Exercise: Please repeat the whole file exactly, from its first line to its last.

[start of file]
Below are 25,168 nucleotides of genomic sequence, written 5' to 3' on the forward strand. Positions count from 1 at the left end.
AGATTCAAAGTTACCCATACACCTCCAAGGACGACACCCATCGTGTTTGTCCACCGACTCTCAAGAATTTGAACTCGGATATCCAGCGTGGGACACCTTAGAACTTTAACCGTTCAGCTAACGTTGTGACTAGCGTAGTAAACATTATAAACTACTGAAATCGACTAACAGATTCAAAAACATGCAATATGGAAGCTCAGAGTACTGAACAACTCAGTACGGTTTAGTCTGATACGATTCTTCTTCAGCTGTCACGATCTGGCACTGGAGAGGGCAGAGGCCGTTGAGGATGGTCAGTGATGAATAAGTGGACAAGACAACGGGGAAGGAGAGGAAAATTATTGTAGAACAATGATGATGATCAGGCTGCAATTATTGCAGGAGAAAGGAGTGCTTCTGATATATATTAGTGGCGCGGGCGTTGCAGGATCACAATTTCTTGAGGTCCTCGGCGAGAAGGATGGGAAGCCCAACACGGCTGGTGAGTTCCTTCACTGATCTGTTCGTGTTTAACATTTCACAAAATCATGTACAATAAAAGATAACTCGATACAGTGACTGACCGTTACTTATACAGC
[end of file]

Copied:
Below are 25,168 nucleotides of genomic sequence, written 5' to 3' on the forward strand. Positions count from 1 at the left end.
AGATTCAAAGTTACCCATACACCTCCAAGGACGACACCCATCGTGTTTGTCCACCGACTCTCAAGAATTTGAACTCGGATATCCAGCGTGGGACACCTTAGAACTTTAACCGTTCAGCTAACGTTGTGACTAGCGTAGTAAACATTATAAACTACTGAAATCGACTAACAGATTCAAAAACATGCAATATGGAAGCTCAGAGTACTGAACAACTCAGTACGGTTTAGTCTGATACGATTCTTCTTCAGCTGTCACGATCTGGCACTGGAGAGGGCAGAGGCCGTTGAGGATGGTCAGTGATGAATAAGTGGACAAGACAACGGGGAAGGAGAGGAAAATTATTGTAGAACAATGATGATGATCAGGCTGCAATTATTGCAGGAGAAAGGAGTGCTTCTGATATATATTAGTGGCGCGGGCGTTGCAGGATCACAATTTCTTGAGGTCCTCGGCGAGAAGGATGGGAAGCCCAACACGGCTGGTGAGTTCCTTCACTGATCTGTTCGTGTTTAACATTTCACAAAATCATGTACAATAAAAGATAACTCGATACAGTGACTGACCGTTACTTATACAGC